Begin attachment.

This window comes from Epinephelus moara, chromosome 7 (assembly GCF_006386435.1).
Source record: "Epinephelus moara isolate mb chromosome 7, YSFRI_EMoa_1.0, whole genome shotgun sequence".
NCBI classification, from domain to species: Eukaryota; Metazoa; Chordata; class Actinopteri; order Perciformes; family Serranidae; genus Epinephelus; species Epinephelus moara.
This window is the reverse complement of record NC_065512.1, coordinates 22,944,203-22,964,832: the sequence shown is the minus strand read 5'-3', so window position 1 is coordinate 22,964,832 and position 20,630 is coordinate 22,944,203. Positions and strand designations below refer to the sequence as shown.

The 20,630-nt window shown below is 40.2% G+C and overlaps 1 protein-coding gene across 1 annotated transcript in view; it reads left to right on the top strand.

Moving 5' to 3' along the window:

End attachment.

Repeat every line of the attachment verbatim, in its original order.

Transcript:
This window comes from Epinephelus moara, chromosome 7 (assembly GCF_006386435.1).
Source record: "Epinephelus moara isolate mb chromosome 7, YSFRI_EMoa_1.0, whole genome shotgun sequence".
NCBI classification, from domain to species: Eukaryota; Metazoa; Chordata; class Actinopteri; order Perciformes; family Serranidae; genus Epinephelus; species Epinephelus moara.
This window is the reverse complement of record NC_065512.1, coordinates 22,944,203-22,964,832: the sequence shown is the minus strand read 5'-3', so window position 1 is coordinate 22,964,832 and position 20,630 is coordinate 22,944,203. Positions and strand designations below refer to the sequence as shown.

The 20,630-nt window shown below is 40.2% G+C and overlaps 1 protein-coding gene across 1 annotated transcript in view; it reads left to right on the top strand.

Moving 5' to 3' along the window: